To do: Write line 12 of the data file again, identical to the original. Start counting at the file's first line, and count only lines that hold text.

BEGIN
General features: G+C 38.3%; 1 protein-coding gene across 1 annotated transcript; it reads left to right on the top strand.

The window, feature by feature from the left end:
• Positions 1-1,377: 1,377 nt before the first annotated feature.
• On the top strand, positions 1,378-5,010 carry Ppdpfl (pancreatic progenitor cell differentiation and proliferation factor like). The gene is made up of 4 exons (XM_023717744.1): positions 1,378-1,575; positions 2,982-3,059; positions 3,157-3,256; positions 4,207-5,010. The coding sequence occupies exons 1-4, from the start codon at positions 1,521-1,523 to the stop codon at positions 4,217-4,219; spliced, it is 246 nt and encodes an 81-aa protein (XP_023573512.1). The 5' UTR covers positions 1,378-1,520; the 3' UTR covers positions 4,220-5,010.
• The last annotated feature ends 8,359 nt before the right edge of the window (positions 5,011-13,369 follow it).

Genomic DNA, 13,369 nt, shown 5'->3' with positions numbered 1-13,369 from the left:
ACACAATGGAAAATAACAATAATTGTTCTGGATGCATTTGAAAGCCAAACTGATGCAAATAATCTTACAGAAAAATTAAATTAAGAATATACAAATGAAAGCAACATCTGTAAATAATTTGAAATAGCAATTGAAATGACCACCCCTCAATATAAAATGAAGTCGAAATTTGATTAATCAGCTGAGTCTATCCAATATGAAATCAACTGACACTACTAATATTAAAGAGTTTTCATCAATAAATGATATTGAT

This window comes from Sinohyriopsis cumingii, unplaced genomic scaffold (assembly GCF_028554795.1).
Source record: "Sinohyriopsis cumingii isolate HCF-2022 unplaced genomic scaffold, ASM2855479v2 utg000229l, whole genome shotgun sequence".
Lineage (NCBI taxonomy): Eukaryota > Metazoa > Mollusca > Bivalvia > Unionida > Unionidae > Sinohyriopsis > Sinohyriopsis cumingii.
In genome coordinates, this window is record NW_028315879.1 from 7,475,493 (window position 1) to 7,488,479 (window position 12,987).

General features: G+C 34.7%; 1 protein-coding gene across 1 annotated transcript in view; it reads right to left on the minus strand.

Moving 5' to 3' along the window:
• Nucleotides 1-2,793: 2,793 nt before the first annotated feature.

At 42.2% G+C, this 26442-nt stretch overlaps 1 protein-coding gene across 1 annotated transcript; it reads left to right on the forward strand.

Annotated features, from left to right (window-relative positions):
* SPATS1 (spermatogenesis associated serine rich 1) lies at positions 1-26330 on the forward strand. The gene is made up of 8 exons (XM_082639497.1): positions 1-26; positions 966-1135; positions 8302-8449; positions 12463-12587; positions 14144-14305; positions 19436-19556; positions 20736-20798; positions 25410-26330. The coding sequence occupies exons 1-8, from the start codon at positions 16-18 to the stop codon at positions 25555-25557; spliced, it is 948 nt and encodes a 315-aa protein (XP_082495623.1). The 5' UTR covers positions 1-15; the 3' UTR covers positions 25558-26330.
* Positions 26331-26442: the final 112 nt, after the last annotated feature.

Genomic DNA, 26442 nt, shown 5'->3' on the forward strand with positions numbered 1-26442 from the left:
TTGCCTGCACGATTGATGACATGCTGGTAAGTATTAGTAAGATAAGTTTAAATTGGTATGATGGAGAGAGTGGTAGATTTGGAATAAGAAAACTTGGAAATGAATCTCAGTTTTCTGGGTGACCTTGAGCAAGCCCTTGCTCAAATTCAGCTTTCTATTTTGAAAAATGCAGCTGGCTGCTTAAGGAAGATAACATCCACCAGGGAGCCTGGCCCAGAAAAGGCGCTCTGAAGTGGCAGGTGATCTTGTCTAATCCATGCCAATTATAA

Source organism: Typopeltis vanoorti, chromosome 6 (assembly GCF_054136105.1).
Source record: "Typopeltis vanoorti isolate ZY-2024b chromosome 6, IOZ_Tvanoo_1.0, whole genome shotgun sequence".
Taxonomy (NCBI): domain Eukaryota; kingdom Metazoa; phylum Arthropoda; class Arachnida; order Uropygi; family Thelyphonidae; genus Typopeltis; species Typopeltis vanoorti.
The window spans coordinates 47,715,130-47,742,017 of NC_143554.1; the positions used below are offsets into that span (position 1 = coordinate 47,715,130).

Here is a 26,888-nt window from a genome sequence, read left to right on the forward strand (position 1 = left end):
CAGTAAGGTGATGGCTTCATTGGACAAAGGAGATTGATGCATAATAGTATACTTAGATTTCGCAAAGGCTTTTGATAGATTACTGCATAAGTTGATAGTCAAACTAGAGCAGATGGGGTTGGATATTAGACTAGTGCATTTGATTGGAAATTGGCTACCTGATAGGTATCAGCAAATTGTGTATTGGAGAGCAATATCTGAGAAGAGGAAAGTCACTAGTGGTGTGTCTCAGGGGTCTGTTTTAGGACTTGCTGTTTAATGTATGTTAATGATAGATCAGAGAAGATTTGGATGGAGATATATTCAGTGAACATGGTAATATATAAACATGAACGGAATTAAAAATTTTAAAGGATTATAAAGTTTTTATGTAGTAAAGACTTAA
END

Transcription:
General features: G+C 34.7%; 1 protein-coding gene across 1 annotated transcript in view; it reads right to left on the minus strand.